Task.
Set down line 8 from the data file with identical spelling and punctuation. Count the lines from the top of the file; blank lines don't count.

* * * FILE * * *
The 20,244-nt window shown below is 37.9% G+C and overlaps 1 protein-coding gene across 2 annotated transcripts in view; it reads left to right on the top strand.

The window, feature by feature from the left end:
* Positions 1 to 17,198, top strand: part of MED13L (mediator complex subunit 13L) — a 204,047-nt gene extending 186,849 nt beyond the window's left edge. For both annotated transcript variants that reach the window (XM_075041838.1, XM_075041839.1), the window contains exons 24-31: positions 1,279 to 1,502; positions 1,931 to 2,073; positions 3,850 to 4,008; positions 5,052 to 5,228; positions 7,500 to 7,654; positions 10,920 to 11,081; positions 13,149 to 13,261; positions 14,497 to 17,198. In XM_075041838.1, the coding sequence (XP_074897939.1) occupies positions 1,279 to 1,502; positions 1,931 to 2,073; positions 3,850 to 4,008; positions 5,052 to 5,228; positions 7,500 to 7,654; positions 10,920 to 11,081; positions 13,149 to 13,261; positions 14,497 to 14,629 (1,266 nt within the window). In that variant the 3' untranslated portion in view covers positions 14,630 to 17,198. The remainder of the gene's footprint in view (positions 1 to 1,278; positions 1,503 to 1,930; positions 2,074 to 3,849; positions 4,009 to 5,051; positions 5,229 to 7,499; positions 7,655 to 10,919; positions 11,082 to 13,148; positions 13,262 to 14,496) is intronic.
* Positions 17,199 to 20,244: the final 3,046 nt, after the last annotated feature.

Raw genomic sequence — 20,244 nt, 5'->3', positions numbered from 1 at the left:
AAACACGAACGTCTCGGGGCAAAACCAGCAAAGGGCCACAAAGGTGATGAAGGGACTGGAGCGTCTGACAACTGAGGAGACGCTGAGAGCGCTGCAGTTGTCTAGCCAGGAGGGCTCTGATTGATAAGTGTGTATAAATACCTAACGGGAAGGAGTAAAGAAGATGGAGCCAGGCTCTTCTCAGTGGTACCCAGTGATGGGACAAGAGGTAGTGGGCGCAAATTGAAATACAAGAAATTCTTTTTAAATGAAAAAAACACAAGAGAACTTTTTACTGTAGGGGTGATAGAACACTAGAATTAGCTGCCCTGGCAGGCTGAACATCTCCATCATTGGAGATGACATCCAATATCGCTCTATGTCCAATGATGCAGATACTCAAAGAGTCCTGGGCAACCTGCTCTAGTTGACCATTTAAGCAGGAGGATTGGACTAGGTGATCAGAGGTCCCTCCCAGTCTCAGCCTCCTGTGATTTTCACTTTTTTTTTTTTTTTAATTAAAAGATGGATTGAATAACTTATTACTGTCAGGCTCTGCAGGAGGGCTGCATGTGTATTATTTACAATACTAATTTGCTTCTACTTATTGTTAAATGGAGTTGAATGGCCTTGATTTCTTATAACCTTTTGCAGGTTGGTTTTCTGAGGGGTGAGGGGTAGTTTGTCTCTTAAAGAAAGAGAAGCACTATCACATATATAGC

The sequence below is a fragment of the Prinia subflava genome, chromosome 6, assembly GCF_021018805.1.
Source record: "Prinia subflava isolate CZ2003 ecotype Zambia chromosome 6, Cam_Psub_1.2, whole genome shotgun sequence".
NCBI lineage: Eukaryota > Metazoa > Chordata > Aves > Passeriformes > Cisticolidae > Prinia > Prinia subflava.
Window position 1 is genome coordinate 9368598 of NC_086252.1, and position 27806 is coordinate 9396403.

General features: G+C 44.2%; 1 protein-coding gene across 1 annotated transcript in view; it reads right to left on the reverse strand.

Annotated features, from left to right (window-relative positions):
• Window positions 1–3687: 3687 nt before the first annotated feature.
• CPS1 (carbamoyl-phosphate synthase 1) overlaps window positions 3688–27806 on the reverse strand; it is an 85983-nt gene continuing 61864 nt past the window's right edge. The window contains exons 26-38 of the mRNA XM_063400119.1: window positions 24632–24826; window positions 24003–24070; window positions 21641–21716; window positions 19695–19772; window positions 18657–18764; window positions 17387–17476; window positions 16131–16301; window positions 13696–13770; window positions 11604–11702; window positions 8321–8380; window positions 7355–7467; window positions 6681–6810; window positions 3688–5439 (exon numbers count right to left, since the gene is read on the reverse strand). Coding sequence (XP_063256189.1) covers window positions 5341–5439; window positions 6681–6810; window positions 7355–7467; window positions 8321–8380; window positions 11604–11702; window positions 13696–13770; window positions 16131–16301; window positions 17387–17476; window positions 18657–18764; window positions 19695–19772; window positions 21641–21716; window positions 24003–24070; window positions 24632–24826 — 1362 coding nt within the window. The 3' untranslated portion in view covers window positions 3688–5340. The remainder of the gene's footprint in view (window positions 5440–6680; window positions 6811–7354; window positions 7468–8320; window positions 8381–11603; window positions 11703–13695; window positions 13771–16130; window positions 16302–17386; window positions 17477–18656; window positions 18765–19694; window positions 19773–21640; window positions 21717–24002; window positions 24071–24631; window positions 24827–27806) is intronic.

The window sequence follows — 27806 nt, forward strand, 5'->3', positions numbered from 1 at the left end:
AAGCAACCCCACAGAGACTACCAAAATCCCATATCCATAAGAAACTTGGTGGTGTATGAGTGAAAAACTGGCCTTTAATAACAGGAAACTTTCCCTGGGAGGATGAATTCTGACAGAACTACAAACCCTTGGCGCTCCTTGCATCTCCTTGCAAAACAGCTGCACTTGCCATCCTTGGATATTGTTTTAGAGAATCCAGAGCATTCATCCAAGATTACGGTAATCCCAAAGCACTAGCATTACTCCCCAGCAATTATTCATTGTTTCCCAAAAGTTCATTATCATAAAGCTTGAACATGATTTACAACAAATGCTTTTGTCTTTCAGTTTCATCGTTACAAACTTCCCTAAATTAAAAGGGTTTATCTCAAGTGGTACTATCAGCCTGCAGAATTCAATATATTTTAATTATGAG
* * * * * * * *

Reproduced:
Source record: "Prinia subflava isolate CZ2003 ecotype Zambia chromosome 6, Cam_Psub_1.2, whole genome shotgun sequence".